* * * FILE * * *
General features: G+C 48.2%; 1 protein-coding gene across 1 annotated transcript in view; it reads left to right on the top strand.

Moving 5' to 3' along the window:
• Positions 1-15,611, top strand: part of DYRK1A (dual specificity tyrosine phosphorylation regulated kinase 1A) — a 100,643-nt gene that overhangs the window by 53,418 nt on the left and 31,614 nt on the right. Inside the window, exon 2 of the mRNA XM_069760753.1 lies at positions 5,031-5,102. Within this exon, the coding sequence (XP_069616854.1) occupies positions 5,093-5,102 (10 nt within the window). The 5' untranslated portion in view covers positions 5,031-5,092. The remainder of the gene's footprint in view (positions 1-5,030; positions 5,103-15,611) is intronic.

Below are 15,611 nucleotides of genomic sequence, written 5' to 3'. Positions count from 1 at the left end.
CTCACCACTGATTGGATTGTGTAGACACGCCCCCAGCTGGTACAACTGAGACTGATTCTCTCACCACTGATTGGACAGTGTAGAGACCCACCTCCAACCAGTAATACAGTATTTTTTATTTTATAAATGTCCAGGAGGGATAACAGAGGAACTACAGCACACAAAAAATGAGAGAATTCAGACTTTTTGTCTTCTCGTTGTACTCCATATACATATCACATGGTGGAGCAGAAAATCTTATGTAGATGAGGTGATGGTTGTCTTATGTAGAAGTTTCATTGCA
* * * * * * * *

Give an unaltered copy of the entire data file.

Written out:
General features: G+C 48.2%; 1 protein-coding gene across 1 annotated transcript in view; it reads left to right on the top strand.

Moving 5' to 3' along the window:
• Positions 1-15,611, top strand: part of DYRK1A (dual specificity tyrosine phosphorylation regulated kinase 1A) — a 100,643-nt gene that overhangs the window by 53,418 nt on the left and 31,614 nt on the right. Inside the window, exon 2 of the mRNA XM_069760753.1 lies at positions 5,031-5,102. Within this exon, the coding sequence (XP_069616854.1) occupies positions 5,093-5,102 (10 nt within the window). The 5' untranslated portion in view covers positions 5,031-5,092. The remainder of the gene's footprint in view (positions 1-5,030; positions 5,103-15,611) is intronic.

Below are 15,611 nucleotides of genomic sequence, written 5' to 3'. Positions count from 1 at the left end.
CTCACCACTGATTGGATTGTGTAGACACGCCCCCAGCTGGTACAACTGAGACTGATTCTCTCACCACTGATTGGACAGTGTAGAGACCCACCTCCAACCAGTAATACAGTATTTTTTATTTTATAAATGTCCAGGAGGGATAACAGAGGAACTACAGCACACAAAAAATGAGAGAATTCAGACTTTTTGTCTTCTCGTTGTACTCCATATACATATCACATGGTGGAGCAGAAAATCTTATGTAGATGAGGTGATGGTTGTCTTATGTAGAAGTTTCATTGCA